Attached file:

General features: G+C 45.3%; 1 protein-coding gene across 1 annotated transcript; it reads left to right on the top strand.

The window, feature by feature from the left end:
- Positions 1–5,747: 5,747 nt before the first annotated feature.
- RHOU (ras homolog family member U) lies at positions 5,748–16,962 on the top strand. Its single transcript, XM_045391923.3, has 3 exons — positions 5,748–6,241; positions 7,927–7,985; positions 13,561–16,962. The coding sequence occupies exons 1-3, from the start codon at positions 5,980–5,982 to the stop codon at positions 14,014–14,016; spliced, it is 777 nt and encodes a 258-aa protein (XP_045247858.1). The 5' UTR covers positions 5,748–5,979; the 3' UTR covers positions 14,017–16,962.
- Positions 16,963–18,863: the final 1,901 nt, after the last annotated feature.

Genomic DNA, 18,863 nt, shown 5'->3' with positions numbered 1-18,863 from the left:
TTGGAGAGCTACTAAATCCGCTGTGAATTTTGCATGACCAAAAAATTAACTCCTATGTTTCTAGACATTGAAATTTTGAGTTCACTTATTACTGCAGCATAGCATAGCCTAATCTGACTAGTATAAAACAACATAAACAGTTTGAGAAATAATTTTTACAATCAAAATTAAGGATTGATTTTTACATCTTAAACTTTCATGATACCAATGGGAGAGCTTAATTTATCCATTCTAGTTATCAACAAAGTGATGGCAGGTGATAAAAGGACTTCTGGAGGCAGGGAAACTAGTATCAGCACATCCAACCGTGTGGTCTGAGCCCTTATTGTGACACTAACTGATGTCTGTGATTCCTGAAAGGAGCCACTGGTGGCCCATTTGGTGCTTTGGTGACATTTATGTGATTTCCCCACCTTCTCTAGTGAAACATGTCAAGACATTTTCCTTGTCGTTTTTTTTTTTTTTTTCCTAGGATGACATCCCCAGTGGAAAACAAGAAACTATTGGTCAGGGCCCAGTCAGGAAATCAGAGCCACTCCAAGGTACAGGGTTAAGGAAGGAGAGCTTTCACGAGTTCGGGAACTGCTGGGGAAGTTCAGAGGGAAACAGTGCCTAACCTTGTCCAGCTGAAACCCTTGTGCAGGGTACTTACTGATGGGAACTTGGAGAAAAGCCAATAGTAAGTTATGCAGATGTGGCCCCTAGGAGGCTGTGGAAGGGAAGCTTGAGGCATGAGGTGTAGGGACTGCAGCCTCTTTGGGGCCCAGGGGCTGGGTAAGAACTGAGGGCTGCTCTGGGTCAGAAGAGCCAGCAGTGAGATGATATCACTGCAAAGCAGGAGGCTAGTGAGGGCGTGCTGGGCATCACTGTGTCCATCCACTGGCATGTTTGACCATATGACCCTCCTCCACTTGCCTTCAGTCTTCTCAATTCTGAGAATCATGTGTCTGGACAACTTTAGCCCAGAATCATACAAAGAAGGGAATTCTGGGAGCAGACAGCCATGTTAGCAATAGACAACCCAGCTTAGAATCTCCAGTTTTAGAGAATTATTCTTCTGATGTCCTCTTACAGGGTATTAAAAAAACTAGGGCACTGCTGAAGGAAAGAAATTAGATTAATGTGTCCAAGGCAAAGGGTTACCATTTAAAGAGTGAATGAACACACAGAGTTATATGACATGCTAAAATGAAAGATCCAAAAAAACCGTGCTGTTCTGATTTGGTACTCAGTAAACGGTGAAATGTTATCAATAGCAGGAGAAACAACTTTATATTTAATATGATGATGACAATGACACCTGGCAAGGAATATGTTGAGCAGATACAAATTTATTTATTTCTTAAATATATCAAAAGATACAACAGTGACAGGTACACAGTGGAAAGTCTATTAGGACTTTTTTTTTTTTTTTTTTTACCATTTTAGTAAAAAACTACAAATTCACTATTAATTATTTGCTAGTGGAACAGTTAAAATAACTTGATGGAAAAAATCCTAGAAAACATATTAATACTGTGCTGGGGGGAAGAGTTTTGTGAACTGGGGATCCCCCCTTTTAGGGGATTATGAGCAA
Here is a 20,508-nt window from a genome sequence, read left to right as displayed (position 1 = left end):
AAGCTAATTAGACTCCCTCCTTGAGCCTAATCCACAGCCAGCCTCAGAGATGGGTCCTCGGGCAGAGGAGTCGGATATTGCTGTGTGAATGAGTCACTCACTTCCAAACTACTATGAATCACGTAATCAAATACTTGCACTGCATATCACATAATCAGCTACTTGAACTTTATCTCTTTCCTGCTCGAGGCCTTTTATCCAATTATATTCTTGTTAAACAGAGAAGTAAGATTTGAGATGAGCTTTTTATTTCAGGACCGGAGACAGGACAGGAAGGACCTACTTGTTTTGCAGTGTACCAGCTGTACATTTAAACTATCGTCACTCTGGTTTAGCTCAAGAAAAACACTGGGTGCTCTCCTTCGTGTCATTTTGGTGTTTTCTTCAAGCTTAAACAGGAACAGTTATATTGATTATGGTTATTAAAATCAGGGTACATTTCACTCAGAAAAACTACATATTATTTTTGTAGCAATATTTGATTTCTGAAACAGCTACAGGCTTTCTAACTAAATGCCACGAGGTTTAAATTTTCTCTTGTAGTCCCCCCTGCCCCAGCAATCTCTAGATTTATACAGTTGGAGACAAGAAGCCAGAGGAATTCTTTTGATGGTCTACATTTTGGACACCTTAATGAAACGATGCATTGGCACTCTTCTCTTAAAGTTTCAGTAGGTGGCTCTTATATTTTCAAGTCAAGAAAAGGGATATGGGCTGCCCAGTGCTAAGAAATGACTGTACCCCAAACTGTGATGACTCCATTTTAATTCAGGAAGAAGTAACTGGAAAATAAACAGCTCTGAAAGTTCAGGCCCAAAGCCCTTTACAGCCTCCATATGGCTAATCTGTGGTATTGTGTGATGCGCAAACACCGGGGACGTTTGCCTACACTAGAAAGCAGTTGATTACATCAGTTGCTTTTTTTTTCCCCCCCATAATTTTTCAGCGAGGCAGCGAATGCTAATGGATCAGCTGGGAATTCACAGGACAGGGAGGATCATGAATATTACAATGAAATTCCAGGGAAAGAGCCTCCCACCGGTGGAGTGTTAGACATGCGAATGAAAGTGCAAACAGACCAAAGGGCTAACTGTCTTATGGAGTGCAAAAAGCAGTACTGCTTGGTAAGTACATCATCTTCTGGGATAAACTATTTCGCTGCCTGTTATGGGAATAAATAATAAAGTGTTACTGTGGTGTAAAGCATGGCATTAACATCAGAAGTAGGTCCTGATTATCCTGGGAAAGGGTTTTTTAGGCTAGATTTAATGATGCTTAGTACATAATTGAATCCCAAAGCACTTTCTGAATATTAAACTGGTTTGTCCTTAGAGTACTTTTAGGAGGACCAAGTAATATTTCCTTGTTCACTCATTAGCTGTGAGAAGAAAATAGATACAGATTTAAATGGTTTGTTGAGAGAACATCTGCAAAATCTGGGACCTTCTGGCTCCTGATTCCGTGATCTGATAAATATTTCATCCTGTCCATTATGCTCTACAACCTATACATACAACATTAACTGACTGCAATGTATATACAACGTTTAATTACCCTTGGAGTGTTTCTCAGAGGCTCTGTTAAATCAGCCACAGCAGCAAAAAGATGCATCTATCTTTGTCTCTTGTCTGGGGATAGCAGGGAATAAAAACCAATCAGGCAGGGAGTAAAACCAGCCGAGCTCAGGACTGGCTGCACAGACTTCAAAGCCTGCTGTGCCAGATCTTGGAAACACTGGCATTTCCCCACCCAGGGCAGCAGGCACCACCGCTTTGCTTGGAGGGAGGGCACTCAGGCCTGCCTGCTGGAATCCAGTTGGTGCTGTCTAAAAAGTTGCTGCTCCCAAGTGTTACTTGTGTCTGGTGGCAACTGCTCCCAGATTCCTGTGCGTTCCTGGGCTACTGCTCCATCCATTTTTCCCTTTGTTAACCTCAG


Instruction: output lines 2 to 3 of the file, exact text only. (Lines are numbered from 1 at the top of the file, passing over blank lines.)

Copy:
The window, feature by feature from the left end:
- Positions 1–5,747: 5,747 nt before the first annotated feature.